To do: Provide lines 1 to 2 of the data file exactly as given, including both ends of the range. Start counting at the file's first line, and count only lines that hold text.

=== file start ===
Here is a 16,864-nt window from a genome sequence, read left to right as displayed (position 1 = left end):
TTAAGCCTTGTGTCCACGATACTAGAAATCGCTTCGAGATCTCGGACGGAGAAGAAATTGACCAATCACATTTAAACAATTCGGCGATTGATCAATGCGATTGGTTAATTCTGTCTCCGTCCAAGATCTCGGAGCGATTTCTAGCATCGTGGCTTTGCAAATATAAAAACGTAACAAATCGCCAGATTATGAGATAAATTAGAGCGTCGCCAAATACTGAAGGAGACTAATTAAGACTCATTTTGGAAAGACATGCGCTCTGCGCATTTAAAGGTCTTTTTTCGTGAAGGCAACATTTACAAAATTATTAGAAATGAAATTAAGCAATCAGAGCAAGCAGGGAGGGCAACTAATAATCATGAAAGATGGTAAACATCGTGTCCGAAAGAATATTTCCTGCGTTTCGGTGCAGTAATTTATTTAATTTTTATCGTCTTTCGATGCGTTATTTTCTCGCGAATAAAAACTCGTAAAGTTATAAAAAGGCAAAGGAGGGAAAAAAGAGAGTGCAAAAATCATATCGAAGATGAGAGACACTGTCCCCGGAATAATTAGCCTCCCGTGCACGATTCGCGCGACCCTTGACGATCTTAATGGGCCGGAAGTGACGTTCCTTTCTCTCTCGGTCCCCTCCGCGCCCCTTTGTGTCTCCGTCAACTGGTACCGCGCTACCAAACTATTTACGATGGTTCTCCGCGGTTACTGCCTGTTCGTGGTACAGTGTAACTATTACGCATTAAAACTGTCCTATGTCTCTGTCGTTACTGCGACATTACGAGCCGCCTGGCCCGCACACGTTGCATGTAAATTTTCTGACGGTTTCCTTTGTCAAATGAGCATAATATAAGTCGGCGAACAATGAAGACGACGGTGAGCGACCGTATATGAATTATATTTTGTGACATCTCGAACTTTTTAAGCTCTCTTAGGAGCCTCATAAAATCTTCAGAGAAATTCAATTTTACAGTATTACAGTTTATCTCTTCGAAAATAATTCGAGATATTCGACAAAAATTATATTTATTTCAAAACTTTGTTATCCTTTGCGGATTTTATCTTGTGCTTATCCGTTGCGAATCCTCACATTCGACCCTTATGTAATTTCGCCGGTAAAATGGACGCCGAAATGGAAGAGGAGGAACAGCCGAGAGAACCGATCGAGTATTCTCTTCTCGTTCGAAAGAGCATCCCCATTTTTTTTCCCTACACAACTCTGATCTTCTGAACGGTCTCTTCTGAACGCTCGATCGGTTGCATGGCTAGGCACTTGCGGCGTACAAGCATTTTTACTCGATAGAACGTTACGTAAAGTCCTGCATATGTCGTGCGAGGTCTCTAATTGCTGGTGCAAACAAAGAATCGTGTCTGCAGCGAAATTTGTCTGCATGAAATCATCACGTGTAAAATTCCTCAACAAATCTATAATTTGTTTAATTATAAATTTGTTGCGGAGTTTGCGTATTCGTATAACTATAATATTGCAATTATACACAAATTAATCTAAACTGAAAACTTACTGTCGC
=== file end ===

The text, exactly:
Here is a 16,864-nt window from a genome sequence, read left to right as displayed (position 1 = left end):
TTAAGCCTTGTGTCCACGATACTAGAAATCGCTTCGAGATCTCGGACGGAGAAGAAATTGACCAATCACATTTAAACAATTCGGCGATTGATCAATGCGATTGGTTAATTCTGTCTCCGTCCAAGATCTCGGAGCGATTTCTAGCATCGTGGCTTTGCAAATATAAAAACGTAACAAATCGCCAGATTATGAGATAAATTAGAGCGTCGCCAAATACTGAAGGAGACTAATTAAGACTCATTTTGGAAAGACATGCGCTCTGCGCATTTAAAGGTCTTTTTTCGTGAAGGCAACATTTACAAAATTATTAGAAATGAAATTAAGCAATCAGAGCAAGCAGGGAGGGCAACTAATAATCATGAAAGATGGTAAACATCGTGTCCGAAAGAATATTTCCTGCGTTTCGGTGCAGTAATTTATTTAATTTTTATCGTCTTTCGATGCGTTATTTTCTCGCGAATAAAAACTCGTAAAGTTATAAAAAGGCAAAGGAGGGAAAAAAGAGAGTGCAAAAATCATATCGAAGATGAGAGACACTGTCCCCGGAATAATTAGCCTCCCGTGCACGATTCGCGCGACCCTTGACGATCTTAATGGGCCGGAAGTGACGTTCCTTTCTCTCTCGGTCCCCTCCGCGCCCCTTTGTGTCTCCGTCAACTGGTACCGCGCTACCAAACTATTTACGATGGTTCTCCGCGGTTACTGCCTGTTCGTGGTACAGTGTAACTATTACGCATTAAAACTGTCCTATGTCTCTGTCGTTACTGCGACATTACGAGCCGCCTGGCCCGCACACGTTGCATGTAAATTTTCTGACGGTTTCCTTTGTCAAATGAGCATAATATAAGTCGGCGAACAATGAAGACGACGGTGAGCGACCGTATATGAATTATATTTTGTGACATCTCGAACTTTTTAAGCTCTCTTAGGAGCCTCATAAAATCTTCAGAGAAATTCAATTTTACAGTATTACAGTTTATCTCTTCGAAAATAATTCGAGATATTCGACAAAAATTATATTTATTTCAAAACTTTGTTATCCTTTGCGGATTTTATCTTGTGCTTATCCGTTGCGAATCCTCACATTCGACCCTTATGTAATTTCGCCGGTAAAATGGACGCCGAAATGGAAGAGGAGGAACAGCCGAGAGAACCGATCGAGTATTCTCTTCTCGTTCGAAAGAGCATCCCCATTTTTTTTCCCTACACAACTCTGATCTTCTGAACGGTCTCTTCTGAACGCTCGATCGGTTGCATGGCTAGGCACTTGCGGCGTACAAGCATTTTTACTCGATAGAACGTTACGTAAAGTCCTGCATATGTCGTGCGAGGTCTCTAATTGCTGGTGCAAACAAAGAATCGTGTCTGCAGCGAAATTTGTCTGCATGAAATCATCACGTGTAAAATTCCTCAACAAATCTATAATTTGTTTAATTATAAATTTGTTGCGGAGTTTGCGTATTCGTATAACTATAATATTGCAATTATACACAAATTAATCTAAACTGAAAACTTACTGTCGC